The album is based around a group of characters that populate the small town hotel that gives the record its name. Using it as a conceptual framework on which the group hangs the occupants’ sad and desperate tales of loneliness. Sound wise; it’s all beautiful shimmering minor key strumming and tight vocal harmonies that would probably even impress the Croz himself.  The writing is pointed, and mostly devastating character sketches that don’t let anyone off easy.  “Romantic Courtship Turns Into Boring Marriage Blues,” unflinchingly details the decay of a relationship; the writing boasts an approach, and a dark humor which is very similar to another one of the era’s new Dylans, Loudon Wainwright III.  Elsewhere, the album deals with death, “Now That He’s Passed Away,” isolation “The Hermit,” and the addiction “Tired Man” with the same type of direct songwriting precision and skill.

Motel In Saginaw sits nicely alongside such other real people loner folk epics such as label mate Gary Higgins’ Red Hash and David Kauffman and Eric Caboor’s Songs from Suicide Bridge.  Much like the aforementioned albums, the record’s bleak subject matter may be a bit too heavy for some to take.  But for those that hang in there though the dark roads the group takes you down, there’s two rays of light that break through the existential gloom that hangs over that Saginaw motel in the form of the album’s two closing tracks; first there’s the wonderfully disarming title track which is love song in the truest sense of the word, and then the stunning album closer “A Thousand Voices.”  These final two songs speak to finding love and salvation in others in order to break out of the confines of one’s own self-imposed prisons.  The stories this album tells are universal; ones that are able to speak to the heart of the listener as much today as they would have in 1973.  For those who aren’t afraid to go a little dark, it’s check in time.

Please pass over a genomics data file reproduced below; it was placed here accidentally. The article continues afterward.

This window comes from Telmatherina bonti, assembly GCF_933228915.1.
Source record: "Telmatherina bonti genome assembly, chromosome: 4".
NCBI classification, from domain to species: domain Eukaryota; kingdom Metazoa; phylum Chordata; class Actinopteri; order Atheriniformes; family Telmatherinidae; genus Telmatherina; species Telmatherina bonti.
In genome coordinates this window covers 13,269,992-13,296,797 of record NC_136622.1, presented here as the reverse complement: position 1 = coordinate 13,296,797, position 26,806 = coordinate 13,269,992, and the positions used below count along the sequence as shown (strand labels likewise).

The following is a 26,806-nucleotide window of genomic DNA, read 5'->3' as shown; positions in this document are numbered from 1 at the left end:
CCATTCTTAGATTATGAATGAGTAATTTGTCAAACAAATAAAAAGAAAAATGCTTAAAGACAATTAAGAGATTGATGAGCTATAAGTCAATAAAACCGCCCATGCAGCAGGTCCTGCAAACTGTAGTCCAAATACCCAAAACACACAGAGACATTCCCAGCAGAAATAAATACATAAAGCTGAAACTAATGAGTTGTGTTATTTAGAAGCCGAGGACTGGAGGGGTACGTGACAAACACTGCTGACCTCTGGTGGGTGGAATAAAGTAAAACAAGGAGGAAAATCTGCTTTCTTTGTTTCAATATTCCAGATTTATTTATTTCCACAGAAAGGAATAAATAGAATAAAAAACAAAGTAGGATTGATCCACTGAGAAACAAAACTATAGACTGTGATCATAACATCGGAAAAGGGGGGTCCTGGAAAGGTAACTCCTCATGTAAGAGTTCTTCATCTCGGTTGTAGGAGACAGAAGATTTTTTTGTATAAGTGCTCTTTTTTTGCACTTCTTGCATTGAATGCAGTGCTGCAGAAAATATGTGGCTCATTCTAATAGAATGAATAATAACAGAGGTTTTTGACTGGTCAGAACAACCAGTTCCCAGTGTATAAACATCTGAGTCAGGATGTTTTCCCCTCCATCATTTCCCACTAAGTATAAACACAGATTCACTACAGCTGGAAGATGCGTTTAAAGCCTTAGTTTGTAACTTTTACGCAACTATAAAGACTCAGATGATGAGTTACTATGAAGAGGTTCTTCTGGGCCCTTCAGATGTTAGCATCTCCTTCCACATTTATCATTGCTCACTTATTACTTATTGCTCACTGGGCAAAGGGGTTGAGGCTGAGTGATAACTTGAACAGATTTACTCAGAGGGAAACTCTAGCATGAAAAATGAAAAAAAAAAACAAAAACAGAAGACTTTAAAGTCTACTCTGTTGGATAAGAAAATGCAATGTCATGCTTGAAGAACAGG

Order the album via Drag City.